Think Big? Create A New Vancouver
The B.C. government has earmarked $350 million for affordable housing, which may create a few hundred highly subsidized apartments in Vancouver (it cost nearly twice as much to deliver a social housing unit in the city as a condo apartment, since the subsidized projects require support staff and must all be built to LEED standards). The City of Vancouver also has an affordable housing plan, as do the federal Liberals. We have all heard this tune before.
Since 2011, governments have rolled out all kinds of schemes to reduce the cost of housing, including tightening mortgage requirements to slow demand and bringing in super high-density to increase supply. (Shaping our Future, Metro Vancouver’s latest growth strategy forecasts we’ll need 200,000 new homes over the next 10 years.) So, what happened during the last five years of government help? The cost of a Vancouver house has risen 50% to $1.8 million, the rental vacancy is still in the 1% range and Vancouver is losing so many young families that 19 city schools will or should be closed because they have so few students. At the same time the Port of Metro Vancouver, the biggest private employer in the region, is running out of land.
It is time for some big thinking. It is time to create another Vancouver, a second major coastal city that offers affordable homes and enough land to meet demand of economic and global trade in Canada’s biggest port. If Alberta and Saskatchewan can support two anchor cities, B.C. can as well. (We are not counting Victoria because it is already facing the same land and cost pressures as Vancouver.)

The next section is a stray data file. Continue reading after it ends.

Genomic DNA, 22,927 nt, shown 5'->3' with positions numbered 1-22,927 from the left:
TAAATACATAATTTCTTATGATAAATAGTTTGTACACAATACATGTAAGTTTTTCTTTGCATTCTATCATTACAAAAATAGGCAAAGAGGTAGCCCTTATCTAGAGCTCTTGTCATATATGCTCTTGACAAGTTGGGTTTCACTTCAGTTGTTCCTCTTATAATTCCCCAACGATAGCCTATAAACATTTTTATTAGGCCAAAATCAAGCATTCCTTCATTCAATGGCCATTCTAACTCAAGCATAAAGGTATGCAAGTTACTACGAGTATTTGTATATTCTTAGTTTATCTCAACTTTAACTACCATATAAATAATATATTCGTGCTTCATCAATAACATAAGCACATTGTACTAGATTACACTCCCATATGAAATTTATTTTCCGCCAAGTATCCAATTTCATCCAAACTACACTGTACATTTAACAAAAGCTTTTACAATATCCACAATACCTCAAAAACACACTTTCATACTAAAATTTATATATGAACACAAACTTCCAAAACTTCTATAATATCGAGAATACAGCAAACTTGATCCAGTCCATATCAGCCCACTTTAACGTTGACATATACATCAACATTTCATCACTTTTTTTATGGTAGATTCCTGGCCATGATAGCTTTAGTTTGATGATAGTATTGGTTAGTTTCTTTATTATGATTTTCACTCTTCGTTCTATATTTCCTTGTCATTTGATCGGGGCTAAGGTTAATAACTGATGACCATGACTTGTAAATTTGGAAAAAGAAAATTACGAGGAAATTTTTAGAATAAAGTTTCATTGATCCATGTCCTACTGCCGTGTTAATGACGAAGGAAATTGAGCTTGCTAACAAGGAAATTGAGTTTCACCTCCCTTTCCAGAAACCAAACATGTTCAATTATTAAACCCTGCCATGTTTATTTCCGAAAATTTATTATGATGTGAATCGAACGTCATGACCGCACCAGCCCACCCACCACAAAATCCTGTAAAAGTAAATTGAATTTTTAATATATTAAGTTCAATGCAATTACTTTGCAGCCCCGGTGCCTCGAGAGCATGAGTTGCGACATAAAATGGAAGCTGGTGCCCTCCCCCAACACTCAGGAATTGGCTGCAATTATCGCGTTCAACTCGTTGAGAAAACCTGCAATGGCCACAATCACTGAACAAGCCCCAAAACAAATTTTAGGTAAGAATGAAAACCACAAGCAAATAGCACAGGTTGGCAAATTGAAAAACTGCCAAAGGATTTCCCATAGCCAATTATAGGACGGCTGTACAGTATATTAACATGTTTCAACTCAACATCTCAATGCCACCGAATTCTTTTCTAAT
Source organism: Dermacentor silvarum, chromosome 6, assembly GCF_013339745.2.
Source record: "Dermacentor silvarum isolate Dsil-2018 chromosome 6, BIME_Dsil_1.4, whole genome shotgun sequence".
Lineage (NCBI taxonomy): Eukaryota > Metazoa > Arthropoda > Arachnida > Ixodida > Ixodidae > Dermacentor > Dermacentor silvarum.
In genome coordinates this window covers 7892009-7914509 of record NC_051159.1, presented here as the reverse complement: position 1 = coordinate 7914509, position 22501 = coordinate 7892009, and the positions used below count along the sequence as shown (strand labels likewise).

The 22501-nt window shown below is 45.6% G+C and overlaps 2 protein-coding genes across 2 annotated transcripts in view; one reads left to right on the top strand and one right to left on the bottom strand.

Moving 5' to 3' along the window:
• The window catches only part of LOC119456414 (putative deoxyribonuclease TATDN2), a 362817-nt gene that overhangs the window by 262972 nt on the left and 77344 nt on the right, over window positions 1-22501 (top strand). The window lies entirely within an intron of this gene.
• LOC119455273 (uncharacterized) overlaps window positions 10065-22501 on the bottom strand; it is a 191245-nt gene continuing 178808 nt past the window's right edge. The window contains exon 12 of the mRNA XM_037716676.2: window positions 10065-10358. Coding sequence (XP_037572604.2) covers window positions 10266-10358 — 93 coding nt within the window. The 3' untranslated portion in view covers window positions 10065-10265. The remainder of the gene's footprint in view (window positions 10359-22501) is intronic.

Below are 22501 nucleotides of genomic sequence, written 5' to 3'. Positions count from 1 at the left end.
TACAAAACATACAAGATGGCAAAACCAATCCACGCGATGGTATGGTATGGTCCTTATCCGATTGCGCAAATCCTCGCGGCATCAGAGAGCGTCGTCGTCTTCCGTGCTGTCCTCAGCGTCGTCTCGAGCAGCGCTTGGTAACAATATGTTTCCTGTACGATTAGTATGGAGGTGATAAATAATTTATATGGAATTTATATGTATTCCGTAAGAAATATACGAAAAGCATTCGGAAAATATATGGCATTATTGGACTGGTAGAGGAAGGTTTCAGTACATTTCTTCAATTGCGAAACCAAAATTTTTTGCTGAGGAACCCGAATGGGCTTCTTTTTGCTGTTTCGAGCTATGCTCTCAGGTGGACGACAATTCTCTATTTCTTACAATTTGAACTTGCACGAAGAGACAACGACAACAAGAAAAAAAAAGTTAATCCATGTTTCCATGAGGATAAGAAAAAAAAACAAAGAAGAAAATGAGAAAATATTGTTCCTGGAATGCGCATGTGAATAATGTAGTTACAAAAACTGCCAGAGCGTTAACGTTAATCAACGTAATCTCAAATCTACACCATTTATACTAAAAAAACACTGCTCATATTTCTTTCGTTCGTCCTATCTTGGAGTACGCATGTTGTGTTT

A couple of suggestions: Nanaimo. The Island Harbour City metro area covers 1,280 square kilometers (the city of Nanaimo, pop 80,000 is 91 sq. km, compared to 115 sq. km. for the City of Vancouver, which has 640,000 people). Nanaimo also has an excellent deep water port, an expanding airport and this year will offer private passenger service to Vancouver. Average house prices are less than half that of Metro Vancouver. With business tax incentives combined with lower land costs, Nanaimo could lure Vancouver high-tech firms and other employers, who have warned that high house prices are stunting job recruitment and growth.
The other option for a mega-city is the Sunshine Coast. Don’t knock it ... push a highway into the area (which the province is already studying) and suddenly there is access to 3,780 square km of land available, much of it flat enough to accommodate development. The port activity could be concentrated along Howe Sound, which has a number of deep water locations and is already touted as a potential LNG export site. Major Point: It would take rare visionary planning, sweeping land reforms and tough leadership, but building a second mega-city on the B.C. coast would finally and fully address the issue of affordability. The current band-aid option is that Vancouver will get some heavily subsidized social housing for a handful of people, higher and more expensive density and continue acceleration into an enclave for the rich, foreigners and the aging.
Taken from Ozzie Jurrocks latest newsletter